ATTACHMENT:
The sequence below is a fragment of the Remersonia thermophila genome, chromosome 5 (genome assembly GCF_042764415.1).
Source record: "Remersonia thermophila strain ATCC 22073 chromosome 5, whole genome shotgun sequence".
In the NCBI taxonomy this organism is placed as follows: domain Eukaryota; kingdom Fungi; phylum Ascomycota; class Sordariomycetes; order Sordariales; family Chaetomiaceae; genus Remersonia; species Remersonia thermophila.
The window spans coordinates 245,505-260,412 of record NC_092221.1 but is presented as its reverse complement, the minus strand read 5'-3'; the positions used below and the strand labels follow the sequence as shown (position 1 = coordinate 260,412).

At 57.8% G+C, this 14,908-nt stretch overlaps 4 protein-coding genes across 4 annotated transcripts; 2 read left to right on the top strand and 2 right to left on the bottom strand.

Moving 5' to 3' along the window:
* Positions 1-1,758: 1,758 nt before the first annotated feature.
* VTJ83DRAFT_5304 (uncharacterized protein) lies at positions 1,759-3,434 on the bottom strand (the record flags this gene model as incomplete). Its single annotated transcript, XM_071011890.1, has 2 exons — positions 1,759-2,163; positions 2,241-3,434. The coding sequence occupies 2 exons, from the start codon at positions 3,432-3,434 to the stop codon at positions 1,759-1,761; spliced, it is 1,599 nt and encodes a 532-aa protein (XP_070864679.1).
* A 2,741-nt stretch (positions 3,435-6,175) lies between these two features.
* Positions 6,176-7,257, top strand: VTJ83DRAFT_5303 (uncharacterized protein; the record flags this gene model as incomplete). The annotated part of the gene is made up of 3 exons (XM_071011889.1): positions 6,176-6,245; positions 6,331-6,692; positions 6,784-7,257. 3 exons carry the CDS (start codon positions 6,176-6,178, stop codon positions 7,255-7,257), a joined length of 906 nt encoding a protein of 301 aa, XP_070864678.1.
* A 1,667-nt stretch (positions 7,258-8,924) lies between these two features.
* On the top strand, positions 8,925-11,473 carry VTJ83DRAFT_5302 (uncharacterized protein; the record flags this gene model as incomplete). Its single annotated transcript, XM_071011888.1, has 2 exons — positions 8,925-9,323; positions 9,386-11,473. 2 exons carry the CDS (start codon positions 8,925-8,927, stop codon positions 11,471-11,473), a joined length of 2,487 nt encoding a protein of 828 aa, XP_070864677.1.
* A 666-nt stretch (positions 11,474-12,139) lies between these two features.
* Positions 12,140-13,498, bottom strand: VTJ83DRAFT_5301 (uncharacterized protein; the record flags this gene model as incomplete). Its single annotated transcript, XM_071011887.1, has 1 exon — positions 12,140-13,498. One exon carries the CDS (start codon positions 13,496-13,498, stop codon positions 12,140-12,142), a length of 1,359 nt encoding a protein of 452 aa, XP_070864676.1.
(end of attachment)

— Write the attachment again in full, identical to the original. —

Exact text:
The sequence below is a fragment of the Remersonia thermophila genome, chromosome 5 (genome assembly GCF_042764415.1).
Source record: "Remersonia thermophila strain ATCC 22073 chromosome 5, whole genome shotgun sequence".
In the NCBI taxonomy this organism is placed as follows: domain Eukaryota; kingdom Fungi; phylum Ascomycota; class Sordariomycetes; order Sordariales; family Chaetomiaceae; genus Remersonia; species Remersonia thermophila.
The window spans coordinates 245,505-260,412 of record NC_092221.1 but is presented as its reverse complement, the minus strand read 5'-3'; the positions used below and the strand labels follow the sequence as shown (position 1 = coordinate 260,412).

At 57.8% G+C, this 14,908-nt stretch overlaps 4 protein-coding genes across 4 annotated transcripts; 2 read left to right on the top strand and 2 right to left on the bottom strand.

Moving 5' to 3' along the window:
* Positions 1-1,758: 1,758 nt before the first annotated feature.
* VTJ83DRAFT_5304 (uncharacterized protein) lies at positions 1,759-3,434 on the bottom strand (the record flags this gene model as incomplete). Its single annotated transcript, XM_071011890.1, has 2 exons — positions 1,759-2,163; positions 2,241-3,434. The coding sequence occupies 2 exons, from the start codon at positions 3,432-3,434 to the stop codon at positions 1,759-1,761; spliced, it is 1,599 nt and encodes a 532-aa protein (XP_070864679.1).
* A 2,741-nt stretch (positions 3,435-6,175) lies between these two features.
* Positions 6,176-7,257, top strand: VTJ83DRAFT_5303 (uncharacterized protein; the record flags this gene model as incomplete). The annotated part of the gene is made up of 3 exons (XM_071011889.1): positions 6,176-6,245; positions 6,331-6,692; positions 6,784-7,257. 3 exons carry the CDS (start codon positions 6,176-6,178, stop codon positions 7,255-7,257), a joined length of 906 nt encoding a protein of 301 aa, XP_070864678.1.
* A 1,667-nt stretch (positions 7,258-8,924) lies between these two features.
* On the top strand, positions 8,925-11,473 carry VTJ83DRAFT_5302 (uncharacterized protein; the record flags this gene model as incomplete). Its single annotated transcript, XM_071011888.1, has 2 exons — positions 8,925-9,323; positions 9,386-11,473. 2 exons carry the CDS (start codon positions 8,925-8,927, stop codon positions 11,471-11,473), a joined length of 2,487 nt encoding a protein of 828 aa, XP_070864677.1.
* A 666-nt stretch (positions 11,474-12,139) lies between these two features.
* Positions 12,140-13,498, bottom strand: VTJ83DRAFT_5301 (uncharacterized protein; the record flags this gene model as incomplete). Its single annotated transcript, XM_071011887.1, has 1 exon — positions 12,140-13,498. One exon carries the CDS (start codon positions 13,496-13,498, stop codon positions 12,140-12,142), a length of 1,359 nt encoding a protein of 452 aa, XP_070864676.1.